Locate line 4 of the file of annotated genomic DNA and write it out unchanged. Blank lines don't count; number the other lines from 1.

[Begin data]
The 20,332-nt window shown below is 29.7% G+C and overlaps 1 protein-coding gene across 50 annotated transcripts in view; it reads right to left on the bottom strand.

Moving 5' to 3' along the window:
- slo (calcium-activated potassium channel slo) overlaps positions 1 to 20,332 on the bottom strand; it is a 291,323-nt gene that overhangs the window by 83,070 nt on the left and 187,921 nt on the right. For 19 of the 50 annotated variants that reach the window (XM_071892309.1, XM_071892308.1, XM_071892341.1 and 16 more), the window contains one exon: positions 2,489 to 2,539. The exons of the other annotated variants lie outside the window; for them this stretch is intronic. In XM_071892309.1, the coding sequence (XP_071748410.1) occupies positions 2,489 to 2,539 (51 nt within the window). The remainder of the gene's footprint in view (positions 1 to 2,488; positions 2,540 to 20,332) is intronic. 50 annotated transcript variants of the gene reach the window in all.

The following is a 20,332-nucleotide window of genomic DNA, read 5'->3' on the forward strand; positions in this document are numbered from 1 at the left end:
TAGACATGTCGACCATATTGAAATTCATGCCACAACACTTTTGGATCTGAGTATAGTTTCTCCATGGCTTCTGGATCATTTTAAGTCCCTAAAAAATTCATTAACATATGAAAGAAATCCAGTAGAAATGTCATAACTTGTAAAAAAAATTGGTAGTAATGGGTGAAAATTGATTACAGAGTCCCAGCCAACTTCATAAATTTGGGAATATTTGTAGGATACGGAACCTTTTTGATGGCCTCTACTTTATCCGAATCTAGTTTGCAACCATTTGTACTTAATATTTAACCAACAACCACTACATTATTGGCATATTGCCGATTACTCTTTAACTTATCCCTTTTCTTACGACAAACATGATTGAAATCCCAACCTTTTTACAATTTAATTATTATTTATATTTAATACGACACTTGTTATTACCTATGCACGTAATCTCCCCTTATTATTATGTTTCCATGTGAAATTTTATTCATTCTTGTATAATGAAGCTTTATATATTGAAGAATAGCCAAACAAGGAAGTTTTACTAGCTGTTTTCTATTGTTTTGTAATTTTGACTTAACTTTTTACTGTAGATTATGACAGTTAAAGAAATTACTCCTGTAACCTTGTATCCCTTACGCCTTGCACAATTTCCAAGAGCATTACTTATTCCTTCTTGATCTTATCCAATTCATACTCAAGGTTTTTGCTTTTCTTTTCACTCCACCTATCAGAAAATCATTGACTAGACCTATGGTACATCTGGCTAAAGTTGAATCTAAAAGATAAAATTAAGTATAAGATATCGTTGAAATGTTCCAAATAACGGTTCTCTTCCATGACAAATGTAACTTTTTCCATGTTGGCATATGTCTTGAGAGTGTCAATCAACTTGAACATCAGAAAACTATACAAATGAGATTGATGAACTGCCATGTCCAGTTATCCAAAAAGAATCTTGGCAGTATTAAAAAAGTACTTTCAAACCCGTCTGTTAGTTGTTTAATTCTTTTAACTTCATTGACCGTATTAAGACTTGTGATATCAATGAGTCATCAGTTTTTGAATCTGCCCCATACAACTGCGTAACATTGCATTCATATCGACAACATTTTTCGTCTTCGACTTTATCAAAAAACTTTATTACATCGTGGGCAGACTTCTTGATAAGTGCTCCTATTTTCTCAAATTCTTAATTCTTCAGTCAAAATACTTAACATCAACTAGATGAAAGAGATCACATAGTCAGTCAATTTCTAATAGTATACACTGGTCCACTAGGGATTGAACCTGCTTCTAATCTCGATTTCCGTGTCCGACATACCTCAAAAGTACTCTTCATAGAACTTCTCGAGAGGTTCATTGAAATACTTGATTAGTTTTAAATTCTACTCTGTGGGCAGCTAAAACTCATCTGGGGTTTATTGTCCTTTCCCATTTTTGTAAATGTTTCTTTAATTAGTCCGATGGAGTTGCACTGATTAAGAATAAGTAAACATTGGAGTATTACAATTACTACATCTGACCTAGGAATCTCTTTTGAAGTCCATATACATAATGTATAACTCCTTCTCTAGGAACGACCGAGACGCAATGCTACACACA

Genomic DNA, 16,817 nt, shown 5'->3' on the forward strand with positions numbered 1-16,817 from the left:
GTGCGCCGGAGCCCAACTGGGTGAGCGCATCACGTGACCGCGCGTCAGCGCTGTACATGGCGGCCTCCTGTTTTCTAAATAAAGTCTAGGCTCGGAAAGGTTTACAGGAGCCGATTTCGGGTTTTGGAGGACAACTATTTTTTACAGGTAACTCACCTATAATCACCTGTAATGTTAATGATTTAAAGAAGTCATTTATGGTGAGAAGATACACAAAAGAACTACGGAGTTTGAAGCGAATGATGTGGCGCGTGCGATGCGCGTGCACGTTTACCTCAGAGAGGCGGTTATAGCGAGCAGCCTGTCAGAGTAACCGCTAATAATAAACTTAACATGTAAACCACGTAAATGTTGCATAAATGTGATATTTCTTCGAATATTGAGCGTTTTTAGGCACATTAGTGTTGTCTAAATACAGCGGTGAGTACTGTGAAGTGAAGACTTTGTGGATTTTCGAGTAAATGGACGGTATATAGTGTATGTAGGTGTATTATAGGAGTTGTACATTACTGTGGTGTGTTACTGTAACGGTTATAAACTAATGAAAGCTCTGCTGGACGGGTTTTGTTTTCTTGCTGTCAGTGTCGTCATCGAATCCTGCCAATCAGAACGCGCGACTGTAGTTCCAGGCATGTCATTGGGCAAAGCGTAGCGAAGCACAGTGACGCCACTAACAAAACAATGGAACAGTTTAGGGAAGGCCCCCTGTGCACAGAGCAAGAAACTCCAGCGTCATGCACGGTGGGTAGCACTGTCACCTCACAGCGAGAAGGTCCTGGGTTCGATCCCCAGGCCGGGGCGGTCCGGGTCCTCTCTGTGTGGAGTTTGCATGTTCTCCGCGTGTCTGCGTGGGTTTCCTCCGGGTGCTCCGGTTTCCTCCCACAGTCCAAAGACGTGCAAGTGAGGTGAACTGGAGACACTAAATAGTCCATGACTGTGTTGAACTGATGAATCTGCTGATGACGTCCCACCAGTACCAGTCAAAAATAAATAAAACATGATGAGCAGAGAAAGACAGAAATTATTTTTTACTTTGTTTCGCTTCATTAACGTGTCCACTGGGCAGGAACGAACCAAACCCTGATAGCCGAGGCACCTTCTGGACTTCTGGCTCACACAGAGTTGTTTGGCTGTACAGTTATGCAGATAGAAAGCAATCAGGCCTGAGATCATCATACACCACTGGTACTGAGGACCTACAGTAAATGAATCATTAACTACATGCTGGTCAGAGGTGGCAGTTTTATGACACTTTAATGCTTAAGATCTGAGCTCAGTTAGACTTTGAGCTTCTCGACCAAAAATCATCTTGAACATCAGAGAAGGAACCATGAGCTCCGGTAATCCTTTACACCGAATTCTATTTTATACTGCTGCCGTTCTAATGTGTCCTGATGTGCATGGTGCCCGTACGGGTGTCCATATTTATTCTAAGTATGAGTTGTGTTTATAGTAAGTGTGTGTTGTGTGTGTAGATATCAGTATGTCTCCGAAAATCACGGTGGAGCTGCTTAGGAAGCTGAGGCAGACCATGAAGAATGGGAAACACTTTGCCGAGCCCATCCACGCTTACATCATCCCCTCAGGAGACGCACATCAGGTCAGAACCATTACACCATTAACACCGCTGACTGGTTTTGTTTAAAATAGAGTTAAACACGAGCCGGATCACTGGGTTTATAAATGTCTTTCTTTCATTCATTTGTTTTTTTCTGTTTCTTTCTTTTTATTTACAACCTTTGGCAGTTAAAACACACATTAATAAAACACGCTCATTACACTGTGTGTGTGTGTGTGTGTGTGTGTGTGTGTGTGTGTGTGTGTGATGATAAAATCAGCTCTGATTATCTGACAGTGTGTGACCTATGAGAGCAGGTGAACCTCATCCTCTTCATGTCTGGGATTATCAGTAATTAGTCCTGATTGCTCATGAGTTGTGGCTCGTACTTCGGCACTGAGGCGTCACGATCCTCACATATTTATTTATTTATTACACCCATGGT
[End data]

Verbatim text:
The following is a 20,332-nucleotide window of genomic DNA, read 5'->3' on the forward strand; positions in this document are numbered from 1 at the left end: